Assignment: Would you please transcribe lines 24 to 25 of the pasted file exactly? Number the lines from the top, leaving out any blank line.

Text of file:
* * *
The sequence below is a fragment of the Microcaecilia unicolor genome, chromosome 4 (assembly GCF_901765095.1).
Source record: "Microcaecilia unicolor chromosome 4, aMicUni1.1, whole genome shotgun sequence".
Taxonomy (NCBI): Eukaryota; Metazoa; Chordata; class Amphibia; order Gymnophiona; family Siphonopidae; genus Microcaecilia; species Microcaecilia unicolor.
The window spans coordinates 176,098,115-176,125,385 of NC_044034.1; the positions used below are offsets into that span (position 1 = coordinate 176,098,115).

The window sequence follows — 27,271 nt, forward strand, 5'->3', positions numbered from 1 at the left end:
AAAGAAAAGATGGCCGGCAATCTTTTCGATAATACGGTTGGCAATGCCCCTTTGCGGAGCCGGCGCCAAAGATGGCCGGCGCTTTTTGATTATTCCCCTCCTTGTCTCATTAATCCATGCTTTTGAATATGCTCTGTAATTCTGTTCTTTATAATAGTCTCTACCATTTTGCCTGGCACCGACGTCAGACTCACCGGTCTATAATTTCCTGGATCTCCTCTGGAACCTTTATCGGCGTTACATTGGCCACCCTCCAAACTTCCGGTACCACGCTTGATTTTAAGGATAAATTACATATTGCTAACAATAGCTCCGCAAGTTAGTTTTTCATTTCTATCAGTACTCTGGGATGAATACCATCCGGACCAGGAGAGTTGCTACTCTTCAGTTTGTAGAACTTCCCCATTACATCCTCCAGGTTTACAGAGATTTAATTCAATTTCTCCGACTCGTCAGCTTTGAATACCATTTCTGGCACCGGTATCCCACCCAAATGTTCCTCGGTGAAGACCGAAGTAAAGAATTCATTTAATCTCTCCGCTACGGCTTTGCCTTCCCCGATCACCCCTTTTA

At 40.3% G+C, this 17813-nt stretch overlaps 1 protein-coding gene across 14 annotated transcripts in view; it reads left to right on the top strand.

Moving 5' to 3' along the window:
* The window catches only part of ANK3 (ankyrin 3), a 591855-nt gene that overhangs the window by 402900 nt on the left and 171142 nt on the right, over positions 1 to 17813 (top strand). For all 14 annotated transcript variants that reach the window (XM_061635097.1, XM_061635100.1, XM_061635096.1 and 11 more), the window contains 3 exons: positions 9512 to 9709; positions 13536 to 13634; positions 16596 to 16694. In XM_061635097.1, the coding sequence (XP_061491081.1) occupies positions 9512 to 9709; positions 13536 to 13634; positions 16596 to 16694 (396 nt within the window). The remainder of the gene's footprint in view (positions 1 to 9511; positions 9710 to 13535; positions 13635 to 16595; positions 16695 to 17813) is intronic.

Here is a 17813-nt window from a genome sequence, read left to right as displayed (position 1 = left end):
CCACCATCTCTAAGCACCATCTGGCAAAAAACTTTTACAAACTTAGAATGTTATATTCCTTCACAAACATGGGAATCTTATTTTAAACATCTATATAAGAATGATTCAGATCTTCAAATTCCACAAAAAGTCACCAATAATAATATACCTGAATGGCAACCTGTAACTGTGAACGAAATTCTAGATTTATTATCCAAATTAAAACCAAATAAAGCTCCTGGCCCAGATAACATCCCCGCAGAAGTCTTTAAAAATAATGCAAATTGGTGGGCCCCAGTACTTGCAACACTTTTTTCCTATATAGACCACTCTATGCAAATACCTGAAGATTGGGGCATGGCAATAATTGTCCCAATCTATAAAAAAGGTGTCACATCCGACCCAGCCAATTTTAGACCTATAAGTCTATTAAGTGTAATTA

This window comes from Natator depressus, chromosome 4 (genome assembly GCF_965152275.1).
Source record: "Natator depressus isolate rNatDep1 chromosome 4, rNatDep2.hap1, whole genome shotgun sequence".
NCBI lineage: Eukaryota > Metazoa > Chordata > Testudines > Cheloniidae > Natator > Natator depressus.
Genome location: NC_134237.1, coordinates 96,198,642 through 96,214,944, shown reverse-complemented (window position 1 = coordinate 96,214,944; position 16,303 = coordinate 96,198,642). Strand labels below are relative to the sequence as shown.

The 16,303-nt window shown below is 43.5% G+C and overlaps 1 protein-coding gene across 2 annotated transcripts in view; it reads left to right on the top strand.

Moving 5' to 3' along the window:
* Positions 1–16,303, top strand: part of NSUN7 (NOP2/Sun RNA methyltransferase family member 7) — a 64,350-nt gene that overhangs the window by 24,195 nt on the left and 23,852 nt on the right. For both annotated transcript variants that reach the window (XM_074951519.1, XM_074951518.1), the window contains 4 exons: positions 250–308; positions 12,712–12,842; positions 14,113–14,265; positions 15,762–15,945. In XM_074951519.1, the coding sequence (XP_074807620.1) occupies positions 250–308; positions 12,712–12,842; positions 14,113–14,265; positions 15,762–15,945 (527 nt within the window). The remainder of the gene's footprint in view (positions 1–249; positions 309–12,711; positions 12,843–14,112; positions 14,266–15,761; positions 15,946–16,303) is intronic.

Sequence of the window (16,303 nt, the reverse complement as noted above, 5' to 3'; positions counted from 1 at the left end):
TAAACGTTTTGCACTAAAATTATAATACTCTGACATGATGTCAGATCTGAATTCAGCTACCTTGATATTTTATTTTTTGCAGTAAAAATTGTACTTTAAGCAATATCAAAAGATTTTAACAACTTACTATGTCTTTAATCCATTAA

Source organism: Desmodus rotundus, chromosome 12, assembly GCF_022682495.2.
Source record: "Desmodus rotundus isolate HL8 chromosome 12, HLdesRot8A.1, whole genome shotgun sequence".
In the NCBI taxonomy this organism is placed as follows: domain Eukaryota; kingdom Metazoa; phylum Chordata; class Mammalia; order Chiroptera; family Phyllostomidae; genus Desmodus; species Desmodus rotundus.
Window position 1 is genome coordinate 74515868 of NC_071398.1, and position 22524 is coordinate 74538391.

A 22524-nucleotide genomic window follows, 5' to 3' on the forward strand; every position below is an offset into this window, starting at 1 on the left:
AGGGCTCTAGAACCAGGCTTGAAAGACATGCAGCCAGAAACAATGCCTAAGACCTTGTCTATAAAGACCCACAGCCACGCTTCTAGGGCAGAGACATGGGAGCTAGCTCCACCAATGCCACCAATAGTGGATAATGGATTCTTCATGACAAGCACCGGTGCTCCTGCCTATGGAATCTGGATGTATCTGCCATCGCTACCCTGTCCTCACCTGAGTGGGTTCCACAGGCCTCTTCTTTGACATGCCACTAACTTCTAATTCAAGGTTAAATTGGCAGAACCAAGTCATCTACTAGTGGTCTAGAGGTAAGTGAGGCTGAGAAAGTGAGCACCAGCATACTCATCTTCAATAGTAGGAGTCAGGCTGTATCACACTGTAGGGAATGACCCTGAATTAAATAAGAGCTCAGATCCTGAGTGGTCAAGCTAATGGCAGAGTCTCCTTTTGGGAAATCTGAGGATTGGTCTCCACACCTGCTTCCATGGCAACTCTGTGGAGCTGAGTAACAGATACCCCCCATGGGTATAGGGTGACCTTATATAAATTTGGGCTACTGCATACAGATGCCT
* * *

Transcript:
Window position 1 is genome coordinate 74515868 of NC_071398.1, and position 22524 is coordinate 74538391.

A 22524-nucleotide genomic window follows, 5' to 3' on the forward strand; every position below is an offset into this window, starting at 1 on the left: